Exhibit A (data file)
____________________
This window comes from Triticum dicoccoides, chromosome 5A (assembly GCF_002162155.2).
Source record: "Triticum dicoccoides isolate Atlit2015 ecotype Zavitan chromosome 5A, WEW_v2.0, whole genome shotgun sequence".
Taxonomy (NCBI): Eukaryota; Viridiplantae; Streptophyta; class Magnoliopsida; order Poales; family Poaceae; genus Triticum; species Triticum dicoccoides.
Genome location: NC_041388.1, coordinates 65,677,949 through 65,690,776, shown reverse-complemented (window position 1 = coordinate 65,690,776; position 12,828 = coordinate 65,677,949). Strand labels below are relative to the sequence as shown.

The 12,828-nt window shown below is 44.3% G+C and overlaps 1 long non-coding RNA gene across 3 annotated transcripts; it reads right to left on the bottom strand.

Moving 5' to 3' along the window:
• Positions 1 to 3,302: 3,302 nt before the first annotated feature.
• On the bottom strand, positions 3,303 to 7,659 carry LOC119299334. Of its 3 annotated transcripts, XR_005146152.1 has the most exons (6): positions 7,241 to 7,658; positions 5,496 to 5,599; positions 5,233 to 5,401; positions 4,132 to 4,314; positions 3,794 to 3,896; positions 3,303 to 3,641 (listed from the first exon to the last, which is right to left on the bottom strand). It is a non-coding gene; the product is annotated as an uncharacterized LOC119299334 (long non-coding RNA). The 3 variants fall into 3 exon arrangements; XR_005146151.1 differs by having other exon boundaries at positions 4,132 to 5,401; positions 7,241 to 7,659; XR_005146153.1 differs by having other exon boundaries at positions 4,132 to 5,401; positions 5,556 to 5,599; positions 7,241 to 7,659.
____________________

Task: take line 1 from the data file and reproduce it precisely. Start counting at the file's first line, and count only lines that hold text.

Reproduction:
This window comes from Triticum dicoccoides, chromosome 5A (assembly GCF_002162155.2).